'Reflections from China' series
Reporter Michelle Baran recently returned from a trip to China to discover how the country was faring with the Summer Olympics approaching. The first of her five reports follows.
The Beijing 2008 Summer Olympics may be around the corner, but it was downright lonely on a trip to China earlier this month.
I was virtually on my own to tackle the Great Wall at Badaling. At the Forbidden City in Beijing, there was plenty of room to roam on one’s own, to visit entire portions of the vast royal complex with barely another soul in sight.
So where did all the tourists go, only weeks before the largest international event China will ever have hosted?
While much has been made lately about the tighter visa requirements imposed by the Chinese government on travelers to the country in the lead-up to the Games, the visa issue is only one in a complex series of events that has created a jarring calm in a country known for its crowds.
Some slowing in tourism in the few months leading up to the Games (being held in Beijing from Aug. 8 to 24) had been anticipated by the travel industry. But in addition to that, not every country hosting the Olympics has a controversial diplomatic event take place just months before the Games, such as the conflict in Tibet that marred the Olympic torch relay. And no host nation has ever had a pre-Games tragedy like the massive May earthquake in China that killed upwards of 69,000 people.
And yes, China has cracked down on visas. I know from experience that it’s tricky to get into the country right now. (I made three trips to the Chinese embassy in New York before my trip.)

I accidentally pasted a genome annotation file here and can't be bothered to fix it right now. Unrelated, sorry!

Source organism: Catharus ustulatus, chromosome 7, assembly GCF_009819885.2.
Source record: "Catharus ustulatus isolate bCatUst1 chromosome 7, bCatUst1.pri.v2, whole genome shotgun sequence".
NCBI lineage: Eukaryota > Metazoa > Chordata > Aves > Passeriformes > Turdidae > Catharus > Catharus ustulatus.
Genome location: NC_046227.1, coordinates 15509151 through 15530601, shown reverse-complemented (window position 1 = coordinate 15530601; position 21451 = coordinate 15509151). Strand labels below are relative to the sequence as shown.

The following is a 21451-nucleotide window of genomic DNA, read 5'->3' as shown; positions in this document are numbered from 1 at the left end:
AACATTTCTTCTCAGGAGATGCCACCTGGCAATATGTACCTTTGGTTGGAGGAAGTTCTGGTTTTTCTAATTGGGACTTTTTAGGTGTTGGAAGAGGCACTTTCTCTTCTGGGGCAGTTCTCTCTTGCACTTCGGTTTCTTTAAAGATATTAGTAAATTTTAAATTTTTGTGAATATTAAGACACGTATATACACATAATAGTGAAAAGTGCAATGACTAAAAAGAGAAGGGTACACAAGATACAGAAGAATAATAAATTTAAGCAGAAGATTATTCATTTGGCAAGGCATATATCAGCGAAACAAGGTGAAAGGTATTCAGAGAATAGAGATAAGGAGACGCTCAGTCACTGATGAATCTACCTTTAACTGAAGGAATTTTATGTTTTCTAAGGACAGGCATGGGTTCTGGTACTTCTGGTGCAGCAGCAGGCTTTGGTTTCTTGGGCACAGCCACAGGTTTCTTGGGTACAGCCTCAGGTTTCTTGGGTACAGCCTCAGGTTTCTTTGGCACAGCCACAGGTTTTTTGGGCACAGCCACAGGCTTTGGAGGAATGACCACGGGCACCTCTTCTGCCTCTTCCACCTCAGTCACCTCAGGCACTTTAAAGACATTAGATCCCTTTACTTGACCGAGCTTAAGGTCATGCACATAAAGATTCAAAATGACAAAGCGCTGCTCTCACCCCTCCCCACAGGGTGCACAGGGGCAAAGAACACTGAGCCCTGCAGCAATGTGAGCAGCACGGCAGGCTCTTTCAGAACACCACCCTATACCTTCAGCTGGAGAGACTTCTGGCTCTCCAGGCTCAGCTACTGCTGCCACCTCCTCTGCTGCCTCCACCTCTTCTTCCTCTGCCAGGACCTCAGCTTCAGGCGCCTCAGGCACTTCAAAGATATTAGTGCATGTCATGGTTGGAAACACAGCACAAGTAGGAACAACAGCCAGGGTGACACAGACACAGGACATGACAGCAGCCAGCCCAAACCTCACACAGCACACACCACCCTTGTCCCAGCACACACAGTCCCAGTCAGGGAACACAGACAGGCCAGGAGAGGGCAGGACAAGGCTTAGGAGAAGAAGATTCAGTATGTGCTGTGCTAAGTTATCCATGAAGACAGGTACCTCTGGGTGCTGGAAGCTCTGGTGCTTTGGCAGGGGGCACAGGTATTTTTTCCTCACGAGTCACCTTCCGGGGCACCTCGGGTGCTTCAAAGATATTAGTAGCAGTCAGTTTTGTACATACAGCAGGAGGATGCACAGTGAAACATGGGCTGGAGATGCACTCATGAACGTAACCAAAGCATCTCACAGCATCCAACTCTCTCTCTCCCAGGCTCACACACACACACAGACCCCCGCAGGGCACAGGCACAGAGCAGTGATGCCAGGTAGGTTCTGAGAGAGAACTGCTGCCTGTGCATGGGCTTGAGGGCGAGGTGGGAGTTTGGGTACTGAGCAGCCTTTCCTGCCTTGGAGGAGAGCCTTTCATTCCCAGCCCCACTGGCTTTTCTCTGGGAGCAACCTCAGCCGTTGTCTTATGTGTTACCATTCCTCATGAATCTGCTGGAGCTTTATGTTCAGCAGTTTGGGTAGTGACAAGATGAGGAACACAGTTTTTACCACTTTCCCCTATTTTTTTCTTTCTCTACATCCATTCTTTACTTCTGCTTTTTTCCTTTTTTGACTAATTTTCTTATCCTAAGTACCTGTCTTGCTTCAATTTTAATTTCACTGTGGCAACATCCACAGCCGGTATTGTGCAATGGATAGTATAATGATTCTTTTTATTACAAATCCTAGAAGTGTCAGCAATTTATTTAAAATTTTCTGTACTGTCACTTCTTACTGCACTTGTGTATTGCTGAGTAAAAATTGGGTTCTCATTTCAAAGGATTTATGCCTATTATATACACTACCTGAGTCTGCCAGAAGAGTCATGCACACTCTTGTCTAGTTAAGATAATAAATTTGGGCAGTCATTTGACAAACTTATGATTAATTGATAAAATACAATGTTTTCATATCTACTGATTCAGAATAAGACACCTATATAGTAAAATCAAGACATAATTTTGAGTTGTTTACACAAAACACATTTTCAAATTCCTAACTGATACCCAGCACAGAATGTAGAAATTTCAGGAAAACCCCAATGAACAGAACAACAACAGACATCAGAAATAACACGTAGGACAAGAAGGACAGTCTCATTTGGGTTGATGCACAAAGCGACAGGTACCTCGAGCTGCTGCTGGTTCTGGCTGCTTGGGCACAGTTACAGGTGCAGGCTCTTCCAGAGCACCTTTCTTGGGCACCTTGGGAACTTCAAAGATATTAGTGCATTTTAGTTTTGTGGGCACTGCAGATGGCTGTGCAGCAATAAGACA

With the closing of Tibet to foreign tourists and repeated aftershocks still being felt in the Sichuan province, I questioned who would want to venture to the Far East right now. And with the slowdown of tourism after the quake and in the lead-up to the Games, why would the government tighten visa restrictions on top of everything else?
With an event of this magnitude of the horizon, the Chinese government obviously doesn’t want to take any risks. Quite frankly, I don’t blame them.
“Big events are dangerous no matter what you do,” said Eric Demaret, general manager of hotel sourcing in Asia for Gullivers Travel Associates, which owns Travel Bound and hosted me in Beijing and Shanghai. Demaret is based in Beijing, where the recent impact on tourism can be felt everywhere you turn. “When you organize big events, you have exceptional measures.”
While those exceptional measures may be a turnoff for many, much of the world will breathe a sigh of relief if there are no terrorist acts during the Games this summer.